Read the following interesting discussion in the cassandra mailing list, and think very good explanation and would like to share out.
how does read performance gains when in compression?
Cite from Artur Kronenberg
The way I understand it is that compression gives you the advantage of having to use way less IO and rather use CPU. The bottleneck of reads is usually the IO time you need to read the data from disk. As a figure, we had about 25 reads/s reading from disk, while we get up to 3000 reads/s when we have all of it in cache. So having good compression reduces the amount you have to read from disk. Rather you may spend a little bit more time decompressing data, but this data will be in cache anyways so it won't matter.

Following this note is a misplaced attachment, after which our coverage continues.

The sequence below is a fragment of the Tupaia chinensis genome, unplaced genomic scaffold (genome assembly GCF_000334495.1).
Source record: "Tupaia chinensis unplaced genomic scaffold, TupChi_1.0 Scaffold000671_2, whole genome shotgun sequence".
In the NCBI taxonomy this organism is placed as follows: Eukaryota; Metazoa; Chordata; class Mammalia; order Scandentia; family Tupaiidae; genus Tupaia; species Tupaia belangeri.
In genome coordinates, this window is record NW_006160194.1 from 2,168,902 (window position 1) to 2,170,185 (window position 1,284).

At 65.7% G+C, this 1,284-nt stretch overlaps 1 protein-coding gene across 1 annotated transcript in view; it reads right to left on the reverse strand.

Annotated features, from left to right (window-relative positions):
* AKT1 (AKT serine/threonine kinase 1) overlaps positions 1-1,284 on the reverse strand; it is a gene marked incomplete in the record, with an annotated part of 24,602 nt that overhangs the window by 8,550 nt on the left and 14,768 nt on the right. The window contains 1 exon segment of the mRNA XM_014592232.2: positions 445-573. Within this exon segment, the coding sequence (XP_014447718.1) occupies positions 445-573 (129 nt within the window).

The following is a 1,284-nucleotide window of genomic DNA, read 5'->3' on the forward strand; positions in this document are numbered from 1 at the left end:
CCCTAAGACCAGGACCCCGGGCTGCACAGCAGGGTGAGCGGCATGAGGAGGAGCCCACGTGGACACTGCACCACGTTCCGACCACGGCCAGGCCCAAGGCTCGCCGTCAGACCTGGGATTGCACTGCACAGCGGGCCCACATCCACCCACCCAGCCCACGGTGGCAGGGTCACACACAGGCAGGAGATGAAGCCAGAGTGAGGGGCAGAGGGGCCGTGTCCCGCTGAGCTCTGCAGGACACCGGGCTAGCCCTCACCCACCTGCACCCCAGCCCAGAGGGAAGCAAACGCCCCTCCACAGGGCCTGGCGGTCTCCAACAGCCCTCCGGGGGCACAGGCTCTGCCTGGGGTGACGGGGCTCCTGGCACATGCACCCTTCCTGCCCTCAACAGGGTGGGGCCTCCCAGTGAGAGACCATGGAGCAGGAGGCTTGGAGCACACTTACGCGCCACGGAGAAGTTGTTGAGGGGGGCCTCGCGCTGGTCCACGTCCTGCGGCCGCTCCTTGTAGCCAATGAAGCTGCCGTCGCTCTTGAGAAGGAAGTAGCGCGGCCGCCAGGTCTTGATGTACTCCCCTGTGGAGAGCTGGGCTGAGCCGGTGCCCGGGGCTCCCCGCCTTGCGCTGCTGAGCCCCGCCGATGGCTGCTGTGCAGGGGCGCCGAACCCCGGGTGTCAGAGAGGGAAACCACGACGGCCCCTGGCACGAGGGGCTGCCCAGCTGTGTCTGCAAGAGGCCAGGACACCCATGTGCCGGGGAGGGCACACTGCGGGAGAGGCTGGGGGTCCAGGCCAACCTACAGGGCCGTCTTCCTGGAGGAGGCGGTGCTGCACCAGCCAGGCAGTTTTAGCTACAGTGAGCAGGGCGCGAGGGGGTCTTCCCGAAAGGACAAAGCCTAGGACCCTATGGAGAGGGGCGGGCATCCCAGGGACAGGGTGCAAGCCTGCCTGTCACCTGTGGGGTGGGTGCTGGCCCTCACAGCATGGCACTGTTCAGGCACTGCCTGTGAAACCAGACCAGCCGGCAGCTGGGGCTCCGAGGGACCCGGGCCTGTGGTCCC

Cite from Edward Capriolo
The big * in the explanation: Smaller file size footprint leads to better disk cache, however decompression adds work for the JVM to do and increases the churn of objects in the JVM. Additionally compression block sizes might be 4KB while for some use cases a small row may be 200bytes. This means that internally a large block might be decompressed to get at the row inside of it.
In many use cases compression is a performance win, but not necessarily in all cases. In particular if you are already doing JVM performance tuning issues to stop garbage collection pauses enabling compression could make performance worse.